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“It’s 9 in the morning and I’ve never been so excited!”
And with that, the tone was set for Brazilian-born singer-songwriter Laura Rizzotto’s performance in the WERS studio. Rizzotto stopped by WERS Friday morning to perform a few songs off of her recent debut album, Made in Rio, as part of the station’s ongoing Live Music Week. Adorned with her acoustic guitar and contagious smile, it was clear to everyone in the studio that Rizzotto was indeed excited.
All things considered, Rizzotto does have a great deal to be excited about. When she was 11, she and her family successfully made the drastic move from Rio de Janeiro to the US. By age 18, she has already released her first album, supported the album with a tour around her native country, and opened for Demi Lovato when she performed in Brazil this past April. On top of this, Rizzotto is currently studying at the famous Berklee College of Music here in Boston. With all of this going on in her life, it’s no wonder that she identifies herself as a “workaholic.”
Rizzotto displayed the talent and professionalism of a true workaholic during her in-studio performance. She began her set with a catchy tune off of Made in Rio called “Don’t Think About It”. The song, with an infectious chorus of “Sha-la-la-la-la-la,” is a bonafide pop gem that Taylor Swift and Colbie Calliat would approve of. She has a natural gift when it comes to catchy pop melodies – a reflection of the eclectic mix of various pop acts she listens to ranging from Maroon 5 to Shania Twain.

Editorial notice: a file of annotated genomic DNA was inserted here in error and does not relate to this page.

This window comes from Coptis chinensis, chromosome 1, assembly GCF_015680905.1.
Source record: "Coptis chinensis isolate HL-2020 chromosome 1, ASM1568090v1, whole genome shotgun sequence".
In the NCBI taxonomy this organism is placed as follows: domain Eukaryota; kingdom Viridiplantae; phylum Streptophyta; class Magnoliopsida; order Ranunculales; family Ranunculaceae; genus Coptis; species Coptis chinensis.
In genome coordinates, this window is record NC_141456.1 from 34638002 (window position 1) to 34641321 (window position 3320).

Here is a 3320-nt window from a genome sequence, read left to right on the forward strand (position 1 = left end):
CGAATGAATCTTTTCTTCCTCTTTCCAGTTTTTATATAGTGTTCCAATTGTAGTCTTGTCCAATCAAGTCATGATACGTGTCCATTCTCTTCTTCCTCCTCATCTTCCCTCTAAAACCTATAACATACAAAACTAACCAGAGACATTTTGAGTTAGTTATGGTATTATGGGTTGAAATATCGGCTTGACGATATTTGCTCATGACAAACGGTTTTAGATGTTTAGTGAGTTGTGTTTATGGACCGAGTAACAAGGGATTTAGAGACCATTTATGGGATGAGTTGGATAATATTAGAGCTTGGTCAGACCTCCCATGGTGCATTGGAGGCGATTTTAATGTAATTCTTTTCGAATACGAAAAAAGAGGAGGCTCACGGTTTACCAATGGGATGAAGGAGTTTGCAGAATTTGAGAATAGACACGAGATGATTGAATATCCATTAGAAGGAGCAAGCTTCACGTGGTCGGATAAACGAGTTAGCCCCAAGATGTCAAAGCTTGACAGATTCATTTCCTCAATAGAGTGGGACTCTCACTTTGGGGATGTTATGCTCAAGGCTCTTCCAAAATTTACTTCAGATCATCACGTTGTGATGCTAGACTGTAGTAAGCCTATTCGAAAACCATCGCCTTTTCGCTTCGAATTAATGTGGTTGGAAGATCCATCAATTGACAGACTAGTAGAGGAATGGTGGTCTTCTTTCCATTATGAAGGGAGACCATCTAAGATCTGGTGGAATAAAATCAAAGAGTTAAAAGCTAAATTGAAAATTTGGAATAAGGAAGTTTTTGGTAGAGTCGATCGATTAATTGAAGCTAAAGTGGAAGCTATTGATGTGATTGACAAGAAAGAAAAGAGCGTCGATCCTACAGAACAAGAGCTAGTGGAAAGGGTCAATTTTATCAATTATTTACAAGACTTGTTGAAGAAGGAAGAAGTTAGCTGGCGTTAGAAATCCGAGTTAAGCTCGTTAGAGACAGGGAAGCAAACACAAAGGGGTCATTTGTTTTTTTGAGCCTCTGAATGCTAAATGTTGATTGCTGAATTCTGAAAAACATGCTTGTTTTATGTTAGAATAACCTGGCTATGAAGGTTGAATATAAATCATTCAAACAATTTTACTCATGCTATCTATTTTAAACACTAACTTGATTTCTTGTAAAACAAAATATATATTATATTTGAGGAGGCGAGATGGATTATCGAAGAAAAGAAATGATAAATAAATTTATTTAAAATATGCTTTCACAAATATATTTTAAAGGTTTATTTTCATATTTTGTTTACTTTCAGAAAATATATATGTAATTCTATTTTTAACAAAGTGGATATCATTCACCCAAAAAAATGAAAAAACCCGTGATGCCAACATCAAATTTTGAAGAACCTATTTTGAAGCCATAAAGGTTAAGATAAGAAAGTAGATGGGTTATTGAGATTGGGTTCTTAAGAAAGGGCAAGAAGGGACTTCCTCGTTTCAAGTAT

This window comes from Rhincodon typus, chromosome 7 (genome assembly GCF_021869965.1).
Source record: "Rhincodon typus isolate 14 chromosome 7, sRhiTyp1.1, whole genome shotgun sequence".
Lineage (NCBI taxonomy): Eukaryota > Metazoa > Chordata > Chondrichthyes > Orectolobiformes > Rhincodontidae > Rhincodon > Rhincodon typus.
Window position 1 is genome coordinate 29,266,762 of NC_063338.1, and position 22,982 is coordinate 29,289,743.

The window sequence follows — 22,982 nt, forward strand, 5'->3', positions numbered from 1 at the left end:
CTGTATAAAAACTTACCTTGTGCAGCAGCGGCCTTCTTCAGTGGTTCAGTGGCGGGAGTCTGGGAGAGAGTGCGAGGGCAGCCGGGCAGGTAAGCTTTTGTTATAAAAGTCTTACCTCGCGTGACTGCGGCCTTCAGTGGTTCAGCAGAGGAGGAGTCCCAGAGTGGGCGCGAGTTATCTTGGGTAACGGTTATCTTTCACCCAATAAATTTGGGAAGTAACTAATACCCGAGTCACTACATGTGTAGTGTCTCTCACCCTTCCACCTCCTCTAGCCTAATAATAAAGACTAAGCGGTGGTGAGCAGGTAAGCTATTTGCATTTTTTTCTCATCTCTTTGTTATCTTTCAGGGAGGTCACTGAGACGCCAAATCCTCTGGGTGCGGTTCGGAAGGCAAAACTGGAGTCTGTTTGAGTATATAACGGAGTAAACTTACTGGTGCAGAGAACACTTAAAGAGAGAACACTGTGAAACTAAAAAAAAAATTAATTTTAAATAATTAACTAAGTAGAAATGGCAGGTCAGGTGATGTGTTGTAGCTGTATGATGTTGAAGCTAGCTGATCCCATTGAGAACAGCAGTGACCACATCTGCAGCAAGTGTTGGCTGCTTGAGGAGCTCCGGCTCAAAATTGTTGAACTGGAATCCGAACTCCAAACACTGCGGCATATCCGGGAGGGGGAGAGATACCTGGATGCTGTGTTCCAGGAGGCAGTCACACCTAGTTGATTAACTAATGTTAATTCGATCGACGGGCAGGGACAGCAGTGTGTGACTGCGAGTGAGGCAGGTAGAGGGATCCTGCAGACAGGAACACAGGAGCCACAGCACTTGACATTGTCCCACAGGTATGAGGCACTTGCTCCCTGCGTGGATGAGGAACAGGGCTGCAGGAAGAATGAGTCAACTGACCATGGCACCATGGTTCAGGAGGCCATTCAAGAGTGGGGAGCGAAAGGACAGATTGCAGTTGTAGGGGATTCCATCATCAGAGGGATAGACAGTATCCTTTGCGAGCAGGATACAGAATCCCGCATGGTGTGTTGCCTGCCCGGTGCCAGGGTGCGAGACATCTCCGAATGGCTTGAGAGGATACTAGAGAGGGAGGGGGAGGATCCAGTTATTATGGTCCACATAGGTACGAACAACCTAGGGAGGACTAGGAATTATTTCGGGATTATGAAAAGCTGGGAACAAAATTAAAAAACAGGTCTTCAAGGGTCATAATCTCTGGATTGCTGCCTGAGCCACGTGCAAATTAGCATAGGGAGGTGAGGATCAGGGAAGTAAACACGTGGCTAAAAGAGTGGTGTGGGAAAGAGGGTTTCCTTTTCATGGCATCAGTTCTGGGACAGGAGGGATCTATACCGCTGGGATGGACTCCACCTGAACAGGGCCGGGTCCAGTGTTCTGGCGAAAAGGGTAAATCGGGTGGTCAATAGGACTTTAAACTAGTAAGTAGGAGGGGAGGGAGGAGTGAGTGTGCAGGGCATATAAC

However, American musicians are not the only influence on Rizzotto’s music. She cites many different Brazilian artists as impacting her work as well. This Brazilian influence was more than apparent in her second song, “Better Place,” in which she showcased her lingual ability by singing the first half in English and the second half in Portuguese. Although this might seem difficult, Rizzotto made the transition beautifully. While some other bilingual artists might come across as gimmicky for singing in two languages, Rizzotto pulled it off, and it was clear that she could communicate her music and emotions authentically through either language.
Like many singer-songwriters, Rizzotto draws her inspiration from life experience in hopes of relating to and connecting with her audience. In between songs, she explained the personal story behind her third and final song of the morning.
“Growing up, I always felt out of place as a musical person,” she said. “Everyone else wanted to become doctors and lawyers, but I wanted to be a musician.”
The product of this exclusion is “Fish Out of Water”, a catchy celebration of individuality in which Rizzotto takes pride in being herself – she likes the person that she is, and that’s good enough for her. “Well, I’m a fish out of water and I don’t understand, how people see who I’m supposed to be, instead of who I am,” she sang with a wide smile, strumming along on her guitar.
Contrary to the lyrics, everyone who heard or saw Laura Rizzotto perform in the WERS studio Friday morning knew immediately who she really was: a talented, determined girl who is proud of both her individuality and her native culture – her youth makes her past accomplishments impressive and poses her ready to make her greatest accomplishments in the future.
With a formula for success like that, it’s no surprise that Laura Rizzotto is excited.